But every week it still feels more like I’m watching a tribe of stranded Americans stuck in the middle of Africa than it does like I’m watching a reality competition. And when the season closes and the whole cast is whisked onto a sound stage in the US, I know it’s just temporary and when the lights go down and the after party wraps, they’re all heading back to their Boma, where Tom will dance around the acacia tree while Frank goes out to spend a little more time trying to figure out how to make good with the local fauna.

Of all of the Survivor seasons that aired, Africa is the one that feels the most like a documentary about a group of people that got stranded and had to make a go of it. It’s the one season that I think best embodies the tales behind the show’s very premise. That’s how taste works. Most people wouldn’t put Africa in their top ten because “it’s boring,” but what many think translates as boring, I think translates into a fascinating look at how some genuinely interesting people deal with a brutal environment and once-in-a-lifetime situations.

Why doesn’t Borneo make the list.
For the purpose of a list like this, I can’t see Borneo as even being in the same category.

When Survivor was born, it was innovative. It was also expensive, incredibly hard to coordinate, and unlike anything anyone involved in the production had ever pulled off. That means there wasn’t an opportunity for a “practice run.” Any kinks that needed to be worked out got worked out on the fly.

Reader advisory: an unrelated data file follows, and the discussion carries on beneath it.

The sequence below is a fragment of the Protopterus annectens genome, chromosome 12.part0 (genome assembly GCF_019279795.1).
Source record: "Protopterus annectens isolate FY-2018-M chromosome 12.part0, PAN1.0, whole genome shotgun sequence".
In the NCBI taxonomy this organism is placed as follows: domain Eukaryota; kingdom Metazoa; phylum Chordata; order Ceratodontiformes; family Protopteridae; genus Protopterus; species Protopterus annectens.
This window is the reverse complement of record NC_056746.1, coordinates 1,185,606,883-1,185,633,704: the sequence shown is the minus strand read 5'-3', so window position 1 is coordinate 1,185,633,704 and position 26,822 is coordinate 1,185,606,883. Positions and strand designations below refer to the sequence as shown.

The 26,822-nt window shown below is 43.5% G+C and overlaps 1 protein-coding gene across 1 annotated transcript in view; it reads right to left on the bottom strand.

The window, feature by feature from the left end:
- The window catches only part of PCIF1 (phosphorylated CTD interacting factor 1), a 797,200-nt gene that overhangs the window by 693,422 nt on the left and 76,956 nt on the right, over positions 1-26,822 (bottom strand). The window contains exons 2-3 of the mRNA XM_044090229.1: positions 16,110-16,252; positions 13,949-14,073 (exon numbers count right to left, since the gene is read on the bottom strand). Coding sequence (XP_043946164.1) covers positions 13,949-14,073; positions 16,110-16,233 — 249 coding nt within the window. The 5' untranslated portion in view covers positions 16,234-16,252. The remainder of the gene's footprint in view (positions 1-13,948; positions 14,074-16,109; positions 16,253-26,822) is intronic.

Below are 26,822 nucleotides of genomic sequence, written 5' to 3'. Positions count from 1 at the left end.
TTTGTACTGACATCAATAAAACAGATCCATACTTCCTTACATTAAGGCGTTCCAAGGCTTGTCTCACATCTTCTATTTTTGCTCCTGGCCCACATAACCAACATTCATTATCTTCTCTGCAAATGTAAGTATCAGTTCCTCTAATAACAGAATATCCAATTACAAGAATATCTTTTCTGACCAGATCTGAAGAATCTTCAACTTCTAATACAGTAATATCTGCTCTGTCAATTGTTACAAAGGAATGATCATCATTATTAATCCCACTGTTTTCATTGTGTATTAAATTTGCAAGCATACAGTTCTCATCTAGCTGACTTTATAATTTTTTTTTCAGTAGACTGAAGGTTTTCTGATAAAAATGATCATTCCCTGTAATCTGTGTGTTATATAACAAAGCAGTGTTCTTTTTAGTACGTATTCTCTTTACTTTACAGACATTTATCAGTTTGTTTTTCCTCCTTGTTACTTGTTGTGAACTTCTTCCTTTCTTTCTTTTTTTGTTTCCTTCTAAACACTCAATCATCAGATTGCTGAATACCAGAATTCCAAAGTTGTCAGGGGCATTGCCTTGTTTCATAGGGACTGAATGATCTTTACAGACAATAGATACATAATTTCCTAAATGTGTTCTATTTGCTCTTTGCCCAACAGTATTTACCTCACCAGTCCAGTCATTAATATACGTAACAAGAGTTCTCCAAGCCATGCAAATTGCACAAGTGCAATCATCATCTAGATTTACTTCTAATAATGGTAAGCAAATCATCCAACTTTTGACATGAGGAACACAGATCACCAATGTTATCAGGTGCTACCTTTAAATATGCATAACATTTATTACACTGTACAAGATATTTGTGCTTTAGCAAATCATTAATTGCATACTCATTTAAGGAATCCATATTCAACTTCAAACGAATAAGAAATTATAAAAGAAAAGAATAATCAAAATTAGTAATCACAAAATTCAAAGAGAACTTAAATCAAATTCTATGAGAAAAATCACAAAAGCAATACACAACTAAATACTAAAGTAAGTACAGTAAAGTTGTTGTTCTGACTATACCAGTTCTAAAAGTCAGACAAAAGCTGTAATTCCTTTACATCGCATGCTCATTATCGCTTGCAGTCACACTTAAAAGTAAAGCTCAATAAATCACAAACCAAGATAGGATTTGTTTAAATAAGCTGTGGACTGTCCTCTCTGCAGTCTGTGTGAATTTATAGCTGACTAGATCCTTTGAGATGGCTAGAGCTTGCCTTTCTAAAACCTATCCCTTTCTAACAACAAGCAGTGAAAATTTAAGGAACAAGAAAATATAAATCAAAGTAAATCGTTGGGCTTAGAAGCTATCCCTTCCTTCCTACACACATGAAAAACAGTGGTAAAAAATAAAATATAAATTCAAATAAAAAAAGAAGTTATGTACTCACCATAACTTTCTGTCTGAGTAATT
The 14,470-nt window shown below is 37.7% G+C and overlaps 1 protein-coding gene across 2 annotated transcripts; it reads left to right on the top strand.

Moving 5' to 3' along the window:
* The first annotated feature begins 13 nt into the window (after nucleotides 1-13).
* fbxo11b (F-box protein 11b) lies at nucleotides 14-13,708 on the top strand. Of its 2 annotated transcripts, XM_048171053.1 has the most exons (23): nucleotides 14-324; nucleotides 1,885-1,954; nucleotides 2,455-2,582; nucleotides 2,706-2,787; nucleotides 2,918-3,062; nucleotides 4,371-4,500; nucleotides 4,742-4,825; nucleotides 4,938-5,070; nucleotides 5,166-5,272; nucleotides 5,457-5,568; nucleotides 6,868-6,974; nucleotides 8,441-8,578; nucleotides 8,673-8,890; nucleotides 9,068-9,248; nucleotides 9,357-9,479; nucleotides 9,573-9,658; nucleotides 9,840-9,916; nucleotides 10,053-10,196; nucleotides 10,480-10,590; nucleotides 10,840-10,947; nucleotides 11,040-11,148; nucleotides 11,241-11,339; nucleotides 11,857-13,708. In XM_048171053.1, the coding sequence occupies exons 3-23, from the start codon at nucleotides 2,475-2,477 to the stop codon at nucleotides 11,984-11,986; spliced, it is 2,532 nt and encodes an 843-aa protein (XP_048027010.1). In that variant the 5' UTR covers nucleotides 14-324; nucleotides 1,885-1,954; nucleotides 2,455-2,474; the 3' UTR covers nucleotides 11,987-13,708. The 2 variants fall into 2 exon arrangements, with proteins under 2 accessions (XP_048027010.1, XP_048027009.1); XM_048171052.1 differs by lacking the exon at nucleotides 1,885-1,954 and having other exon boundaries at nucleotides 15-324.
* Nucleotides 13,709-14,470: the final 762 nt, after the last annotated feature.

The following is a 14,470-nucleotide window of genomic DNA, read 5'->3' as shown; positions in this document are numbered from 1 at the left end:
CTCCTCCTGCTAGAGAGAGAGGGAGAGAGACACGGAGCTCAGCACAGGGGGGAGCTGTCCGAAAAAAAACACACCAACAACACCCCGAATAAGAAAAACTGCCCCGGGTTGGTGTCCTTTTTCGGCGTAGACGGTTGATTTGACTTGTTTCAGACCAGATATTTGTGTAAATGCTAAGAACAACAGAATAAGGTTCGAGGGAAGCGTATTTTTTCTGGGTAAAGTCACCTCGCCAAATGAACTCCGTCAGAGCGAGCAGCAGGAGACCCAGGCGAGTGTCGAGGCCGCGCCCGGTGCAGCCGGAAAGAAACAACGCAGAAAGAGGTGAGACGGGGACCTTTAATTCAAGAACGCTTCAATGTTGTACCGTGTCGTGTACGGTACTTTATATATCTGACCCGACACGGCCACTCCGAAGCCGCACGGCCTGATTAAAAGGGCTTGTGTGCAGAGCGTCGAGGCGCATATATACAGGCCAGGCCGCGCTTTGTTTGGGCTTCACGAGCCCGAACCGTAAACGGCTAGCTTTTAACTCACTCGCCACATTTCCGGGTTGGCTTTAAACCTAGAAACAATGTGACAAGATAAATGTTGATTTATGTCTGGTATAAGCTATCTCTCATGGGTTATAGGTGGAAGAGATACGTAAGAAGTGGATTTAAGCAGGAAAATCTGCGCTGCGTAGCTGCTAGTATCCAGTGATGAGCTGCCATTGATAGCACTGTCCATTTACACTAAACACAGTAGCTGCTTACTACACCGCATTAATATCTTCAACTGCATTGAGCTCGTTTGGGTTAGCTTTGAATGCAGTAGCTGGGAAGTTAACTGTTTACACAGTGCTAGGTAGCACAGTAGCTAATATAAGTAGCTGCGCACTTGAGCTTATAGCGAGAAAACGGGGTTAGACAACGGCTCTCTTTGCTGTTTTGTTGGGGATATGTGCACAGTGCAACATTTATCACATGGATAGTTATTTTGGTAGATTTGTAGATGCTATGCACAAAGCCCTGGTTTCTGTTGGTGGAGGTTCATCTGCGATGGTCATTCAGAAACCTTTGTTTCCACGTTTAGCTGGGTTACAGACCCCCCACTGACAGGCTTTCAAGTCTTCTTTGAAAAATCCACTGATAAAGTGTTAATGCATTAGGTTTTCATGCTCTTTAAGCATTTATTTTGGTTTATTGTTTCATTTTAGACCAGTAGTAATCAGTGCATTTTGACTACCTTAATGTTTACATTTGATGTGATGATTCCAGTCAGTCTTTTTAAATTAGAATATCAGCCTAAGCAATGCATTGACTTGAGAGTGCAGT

The first season is peppered with production intervention, and half the time you can tell they’re almost making up the rules as they go. While it was great television, I think of it as a “beta test” to the actual game. Half of the people playing the game made it pretty clear when they found out all the details of the game that they didn’t even really want to be playing the game.

Borneo is unlike everything that came after it, and it couldn’t have been any other way. Borneo is a group of people playing a game they don’t know how to play, with umpires that haven’t figured out what they want the rules to be. Richard Hatch is the only winner of Survivor: Beta. Everyone else is playing the game he and the rest of the first cast helped playtest.

I haven’t rewatched Borneo much, and I credit the production team for that. Borneo is good, but it taught a lot of important people in the production process a lot of important lessons to create a product that’s both a great game and interesting television, and it spawned 25 more seasons filled with people playing a game run by people that know what they’re doing and how they’re doing it. In the end, I really think that Borneo is a unique product, and the very fact that Borneo exists makes every subsequent season part of something different.

Seriously, make Survivor: Beta a thing now, if it isn’t already.